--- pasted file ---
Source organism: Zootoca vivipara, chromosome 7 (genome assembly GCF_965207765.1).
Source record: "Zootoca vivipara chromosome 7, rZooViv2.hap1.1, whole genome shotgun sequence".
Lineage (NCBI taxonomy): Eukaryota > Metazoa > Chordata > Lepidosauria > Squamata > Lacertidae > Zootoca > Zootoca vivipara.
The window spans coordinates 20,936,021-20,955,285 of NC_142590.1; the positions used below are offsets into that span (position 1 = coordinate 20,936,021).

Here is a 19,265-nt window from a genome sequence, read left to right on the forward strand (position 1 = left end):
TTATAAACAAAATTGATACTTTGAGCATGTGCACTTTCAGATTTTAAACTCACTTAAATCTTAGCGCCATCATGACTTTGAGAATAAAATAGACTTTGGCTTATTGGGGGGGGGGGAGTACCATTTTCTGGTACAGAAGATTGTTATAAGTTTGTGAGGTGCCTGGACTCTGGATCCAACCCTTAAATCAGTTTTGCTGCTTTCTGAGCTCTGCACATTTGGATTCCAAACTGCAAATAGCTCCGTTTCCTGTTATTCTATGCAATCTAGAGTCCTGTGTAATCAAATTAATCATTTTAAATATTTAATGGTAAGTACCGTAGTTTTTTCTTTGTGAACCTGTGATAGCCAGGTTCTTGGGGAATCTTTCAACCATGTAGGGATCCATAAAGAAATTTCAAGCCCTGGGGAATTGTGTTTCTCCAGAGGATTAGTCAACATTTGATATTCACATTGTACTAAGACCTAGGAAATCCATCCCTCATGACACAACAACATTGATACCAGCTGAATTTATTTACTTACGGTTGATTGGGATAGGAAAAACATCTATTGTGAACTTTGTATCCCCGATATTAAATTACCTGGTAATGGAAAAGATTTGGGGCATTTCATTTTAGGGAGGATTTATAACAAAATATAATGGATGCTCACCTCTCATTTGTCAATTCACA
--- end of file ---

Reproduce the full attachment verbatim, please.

Source organism: Zootoca vivipara, chromosome 7 (genome assembly GCF_965207765.1).
Source record: "Zootoca vivipara chromosome 7, rZooViv2.hap1.1, whole genome shotgun sequence".
Lineage (NCBI taxonomy): Eukaryota > Metazoa > Chordata > Lepidosauria > Squamata > Lacertidae > Zootoca > Zootoca vivipara.
The window spans coordinates 20,936,021-20,955,285 of NC_142590.1; the positions used below are offsets into that span (position 1 = coordinate 20,936,021).

Here is a 19,265-nt window from a genome sequence, read left to right on the forward strand (position 1 = left end):
TTATAAACAAAATTGATACTTTGAGCATGTGCACTTTCAGATTTTAAACTCACTTAAATCTTAGCGCCATCATGACTTTGAGAATAAAATAGACTTTGGCTTATTGGGGGGGGGGGAGTACCATTTTCTGGTACAGAAGATTGTTATAAGTTTGTGAGGTGCCTGGACTCTGGATCCAACCCTTAAATCAGTTTTGCTGCTTTCTGAGCTCTGCACATTTGGATTCCAAACTGCAAATAGCTCCGTTTCCTGTTATTCTATGCAATCTAGAGTCCTGTGTAATCAAATTAATCATTTTAAATATTTAATGGTAAGTACCGTAGTTTTTTCTTTGTGAACCTGTGATAGCCAGGTTCTTGGGGAATCTTTCAACCATGTAGGGATCCATAAAGAAATTTCAAGCCCTGGGGAATTGTGTTTCTCCAGAGGATTAGTCAACATTTGATATTCACATTGTACTAAGACCTAGGAAATCCATCCCTCATGACACAACAACATTGATACCAGCTGAATTTATTTACTTACGGTTGATTGGGATAGGAAAAACATCTATTGTGAACTTTGTATCCCCGATATTAAATTACCTGGTAATGGAAAAGATTTGGGGCATTTCATTTTAGGGAGGATTTATAACAAAATATAATGGATGCTCACCTCTCATTTGTCAATTCACA